I love the Harlem Globetrotters. Well, more to the point, I love the Washington Generals,* the team that always loses to the Globetrotters, those players who game after game, year after year, decade after decade fall for the ball-on-the-string trick, search hopelessly for the ball under the shirt, and aimlessly chase the Globetrotters through their unstoppable weave offense.
*Or the New York Nationals or whatever they happen to be called that day.
One of my favorite newspaper columns was one I did on Generals coach Red Klotz a couple of years ago. It's a story that has been done many times -- and I have no illusions that I did it any better than it had been done before. But it's like walking on the Great Wall or trying to catch a taxi in the New York rain, the point is not how well you do it. The point is to do it. The point is every sportswriter, at some point in his or her life, should write about Red Klotz.
"I don't want anyone on my team that doesn't play to win," Klotz told me. He lived a winners' life long before he started coaching the Generals. He was a 5-foot-7 guard with a deadly two-hand set shot; he played for the famous Philadelphia Sphas, perhaps the best professional basketball team in the world before the NBA began. The Sphas beat the Globetrotters a couple of times in those years before Sweet Georgia Brown and the games were entirely on the level. He played briefly in 1948 for the Baltimore Bullets of the old Basketball Association of America -- the league that would become the NBA. And, as he said, he fought in World War II and helped "win the big one."
Abe Saberstein asked him to create a team that would travel around with the Globetrotters. In the 58 years since, Klotz's teams have beaten the Globetrotters twice. And they have lost more than 13,000 times. Even Rod Marinelli winces.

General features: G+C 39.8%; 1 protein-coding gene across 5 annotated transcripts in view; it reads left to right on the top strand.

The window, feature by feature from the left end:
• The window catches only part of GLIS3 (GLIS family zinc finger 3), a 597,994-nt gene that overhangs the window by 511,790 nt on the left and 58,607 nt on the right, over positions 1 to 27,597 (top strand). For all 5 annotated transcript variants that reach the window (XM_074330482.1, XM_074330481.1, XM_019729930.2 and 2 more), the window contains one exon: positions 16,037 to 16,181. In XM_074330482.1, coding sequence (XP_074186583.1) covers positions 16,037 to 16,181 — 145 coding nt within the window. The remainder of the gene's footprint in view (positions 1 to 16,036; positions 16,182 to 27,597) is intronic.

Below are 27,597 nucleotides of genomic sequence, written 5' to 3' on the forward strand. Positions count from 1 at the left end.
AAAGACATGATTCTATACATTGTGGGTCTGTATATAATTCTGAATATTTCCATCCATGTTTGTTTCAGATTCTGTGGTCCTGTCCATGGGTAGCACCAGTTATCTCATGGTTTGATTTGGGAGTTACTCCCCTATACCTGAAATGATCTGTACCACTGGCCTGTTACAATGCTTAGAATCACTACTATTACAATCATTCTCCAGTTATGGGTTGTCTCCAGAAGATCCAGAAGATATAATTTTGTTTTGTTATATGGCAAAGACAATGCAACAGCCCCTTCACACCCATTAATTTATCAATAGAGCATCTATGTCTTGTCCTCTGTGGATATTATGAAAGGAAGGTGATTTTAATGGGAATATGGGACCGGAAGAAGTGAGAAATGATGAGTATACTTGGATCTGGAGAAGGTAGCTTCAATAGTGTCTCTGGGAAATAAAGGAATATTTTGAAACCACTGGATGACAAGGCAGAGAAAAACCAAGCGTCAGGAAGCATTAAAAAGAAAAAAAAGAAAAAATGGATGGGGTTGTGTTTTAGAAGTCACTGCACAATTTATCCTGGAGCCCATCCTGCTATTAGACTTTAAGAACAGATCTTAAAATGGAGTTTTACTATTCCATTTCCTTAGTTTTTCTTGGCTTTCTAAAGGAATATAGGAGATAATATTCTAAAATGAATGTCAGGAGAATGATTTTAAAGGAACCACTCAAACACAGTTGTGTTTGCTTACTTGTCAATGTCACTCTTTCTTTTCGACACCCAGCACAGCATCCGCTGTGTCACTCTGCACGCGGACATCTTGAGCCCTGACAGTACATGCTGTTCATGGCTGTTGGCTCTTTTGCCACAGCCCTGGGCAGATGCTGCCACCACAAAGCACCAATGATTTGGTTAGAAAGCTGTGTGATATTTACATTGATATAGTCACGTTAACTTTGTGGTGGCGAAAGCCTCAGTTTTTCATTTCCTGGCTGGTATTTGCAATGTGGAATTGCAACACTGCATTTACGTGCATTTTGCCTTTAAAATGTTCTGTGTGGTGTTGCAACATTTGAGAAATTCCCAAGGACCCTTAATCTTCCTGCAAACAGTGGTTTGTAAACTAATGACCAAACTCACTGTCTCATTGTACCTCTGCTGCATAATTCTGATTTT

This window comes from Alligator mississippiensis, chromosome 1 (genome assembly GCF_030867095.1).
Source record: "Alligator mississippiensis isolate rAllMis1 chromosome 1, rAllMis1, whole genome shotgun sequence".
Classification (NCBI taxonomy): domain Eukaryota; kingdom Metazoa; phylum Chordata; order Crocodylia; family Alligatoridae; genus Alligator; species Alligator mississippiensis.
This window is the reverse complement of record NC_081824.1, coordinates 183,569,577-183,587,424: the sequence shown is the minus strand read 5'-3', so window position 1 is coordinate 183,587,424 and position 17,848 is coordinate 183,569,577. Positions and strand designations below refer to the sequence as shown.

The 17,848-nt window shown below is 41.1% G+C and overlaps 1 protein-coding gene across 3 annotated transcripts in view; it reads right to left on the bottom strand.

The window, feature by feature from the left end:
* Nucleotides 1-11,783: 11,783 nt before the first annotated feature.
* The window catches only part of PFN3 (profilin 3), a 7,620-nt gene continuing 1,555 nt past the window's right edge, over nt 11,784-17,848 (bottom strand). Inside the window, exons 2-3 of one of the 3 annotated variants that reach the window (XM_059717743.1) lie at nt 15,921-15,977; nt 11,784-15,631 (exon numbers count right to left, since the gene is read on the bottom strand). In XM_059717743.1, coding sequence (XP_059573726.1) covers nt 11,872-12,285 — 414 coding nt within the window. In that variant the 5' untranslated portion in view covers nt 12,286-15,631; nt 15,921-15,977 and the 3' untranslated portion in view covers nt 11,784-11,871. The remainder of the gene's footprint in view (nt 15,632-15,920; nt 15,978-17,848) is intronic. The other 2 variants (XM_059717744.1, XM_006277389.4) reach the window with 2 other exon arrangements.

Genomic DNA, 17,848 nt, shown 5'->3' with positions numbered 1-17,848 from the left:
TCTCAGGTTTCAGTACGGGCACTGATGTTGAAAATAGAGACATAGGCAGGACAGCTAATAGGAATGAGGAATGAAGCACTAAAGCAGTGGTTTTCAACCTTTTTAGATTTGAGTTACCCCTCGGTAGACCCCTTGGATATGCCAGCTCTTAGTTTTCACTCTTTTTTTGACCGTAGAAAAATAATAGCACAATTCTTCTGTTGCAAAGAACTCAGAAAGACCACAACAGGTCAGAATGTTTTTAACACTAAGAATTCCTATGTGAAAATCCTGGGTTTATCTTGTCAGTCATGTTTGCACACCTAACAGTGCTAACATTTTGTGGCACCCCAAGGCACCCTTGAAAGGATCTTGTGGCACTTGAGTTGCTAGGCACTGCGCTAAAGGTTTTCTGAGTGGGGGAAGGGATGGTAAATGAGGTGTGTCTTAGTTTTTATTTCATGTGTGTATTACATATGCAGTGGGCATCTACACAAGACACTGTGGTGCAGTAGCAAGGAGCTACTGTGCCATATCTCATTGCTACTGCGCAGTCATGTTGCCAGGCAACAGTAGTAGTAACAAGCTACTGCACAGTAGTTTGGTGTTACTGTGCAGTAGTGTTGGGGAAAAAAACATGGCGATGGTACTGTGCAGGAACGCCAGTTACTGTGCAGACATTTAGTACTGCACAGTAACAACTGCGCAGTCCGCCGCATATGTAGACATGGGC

Of course, you want to know about the two victories. Everybody does. The first happened in St. Joseph, Mich., in 1962. The scoreboard operators at Globetrotters games are not, as you might have guessed, especially vigilant during games. And in this game the score was actually quite close and the Generals hit a couple of shots at the end that the scoreboard people did not bother to register. Everybody left the arena assuming -- and as assumptions go this seemed pretty valid -- that the Globetrotters won. But Klotz showed the Globetrotters the scorebook afterward and, in his own words, "They admitted it." I have not actually heard anyone from the Globetrotters admit it, however.
The second time is more real. It happened at the University of Tennessee-Martin in 1971. There were 3,600 people in the stands, and the game was going as these games always go. The Globetrotters had a 23-point lead in the second quarter, they were weaving and playing around and getting ready for the water bucket gag. But there are two things many people don't know about Globetrotters-Generals games:
1. There are only so many gag periods. During those gag periods, things are a bit scripted and the Generals play the dupe on defense. But the rest of the time, the two teams are really playing basketball.
2. The Generals are not hindered in any way on the offensive end for the entire game. That is -- if they can score every single time down the floor, they are welcome to do that. The fun stuff only happens on the Globetrotters' side of the court.